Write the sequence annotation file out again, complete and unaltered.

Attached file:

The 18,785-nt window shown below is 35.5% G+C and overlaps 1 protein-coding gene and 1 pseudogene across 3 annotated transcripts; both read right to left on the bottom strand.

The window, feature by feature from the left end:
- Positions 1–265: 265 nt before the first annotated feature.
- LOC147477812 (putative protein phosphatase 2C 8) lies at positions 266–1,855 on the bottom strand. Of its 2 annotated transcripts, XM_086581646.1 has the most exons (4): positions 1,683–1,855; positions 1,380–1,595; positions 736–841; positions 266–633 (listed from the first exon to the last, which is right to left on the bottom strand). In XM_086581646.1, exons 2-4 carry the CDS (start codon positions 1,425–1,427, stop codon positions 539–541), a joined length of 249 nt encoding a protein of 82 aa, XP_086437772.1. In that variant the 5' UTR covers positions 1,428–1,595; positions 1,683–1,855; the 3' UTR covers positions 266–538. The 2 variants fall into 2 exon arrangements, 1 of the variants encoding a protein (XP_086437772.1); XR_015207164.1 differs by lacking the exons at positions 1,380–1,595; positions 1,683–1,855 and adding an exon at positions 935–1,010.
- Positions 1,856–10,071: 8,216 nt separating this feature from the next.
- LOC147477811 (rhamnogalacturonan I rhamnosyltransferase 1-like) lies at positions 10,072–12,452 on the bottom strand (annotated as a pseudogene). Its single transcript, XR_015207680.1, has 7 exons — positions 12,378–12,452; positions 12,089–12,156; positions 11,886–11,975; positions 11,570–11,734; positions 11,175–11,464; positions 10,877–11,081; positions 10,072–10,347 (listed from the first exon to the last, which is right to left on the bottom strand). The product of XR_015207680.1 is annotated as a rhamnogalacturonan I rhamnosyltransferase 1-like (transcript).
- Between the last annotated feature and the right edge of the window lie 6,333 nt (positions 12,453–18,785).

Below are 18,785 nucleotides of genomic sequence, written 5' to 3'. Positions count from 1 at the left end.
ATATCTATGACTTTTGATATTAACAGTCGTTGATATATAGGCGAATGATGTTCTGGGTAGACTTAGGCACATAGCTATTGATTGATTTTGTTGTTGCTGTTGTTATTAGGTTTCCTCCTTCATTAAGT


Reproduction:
The 18,785-nt window shown below is 35.5% G+C and overlaps 1 protein-coding gene and 1 pseudogene across 3 annotated transcripts; both read right to left on the bottom strand.

The window, feature by feature from the left end:
- Positions 1–265: 265 nt before the first annotated feature.
- LOC147477812 (putative protein phosphatase 2C 8) lies at positions 266–1,855 on the bottom strand. Of its 2 annotated transcripts, XM_086581646.1 has the most exons (4): positions 1,683–1,855; positions 1,380–1,595; positions 736–841; positions 266–633 (listed from the first exon to the last, which is right to left on the bottom strand). In XM_086581646.1, exons 2-4 carry the CDS (start codon positions 1,425–1,427, stop codon positions 539–541), a joined length of 249 nt encoding a protein of 82 aa, XP_086437772.1. In that variant the 5' UTR covers positions 1,428–1,595; positions 1,683–1,855; the 3' UTR covers positions 266–538. The 2 variants fall into 2 exon arrangements, 1 of the variants encoding a protein (XP_086437772.1); XR_015207164.1 differs by lacking the exons at positions 1,380–1,595; positions 1,683–1,855 and adding an exon at positions 935–1,010.
- Positions 1,856–10,071: 8,216 nt separating this feature from the next.
- LOC147477811 (rhamnogalacturonan I rhamnosyltransferase 1-like) lies at positions 10,072–12,452 on the bottom strand (annotated as a pseudogene). Its single transcript, XR_015207680.1, has 7 exons — positions 12,378–12,452; positions 12,089–12,156; positions 11,886–11,975; positions 11,570–11,734; positions 11,175–11,464; positions 10,877–11,081; positions 10,072–10,347 (listed from the first exon to the last, which is right to left on the bottom strand). The product of XR_015207680.1 is annotated as a rhamnogalacturonan I rhamnosyltransferase 1-like (transcript).
- Between the last annotated feature and the right edge of the window lie 6,333 nt (positions 12,453–18,785).

Below are 18,785 nucleotides of genomic sequence, written 5' to 3'. Positions count from 1 at the left end.
ATATCTATGACTTTTGATATTAACAGTCGTTGATATATAGGCGAATGATGTTCTGGGTAGACTTAGGCACATAGCTATTGATTGATTTTGTTGTTGCTGTTGTTATTAGGTTTCCTCCTTCATTAAGT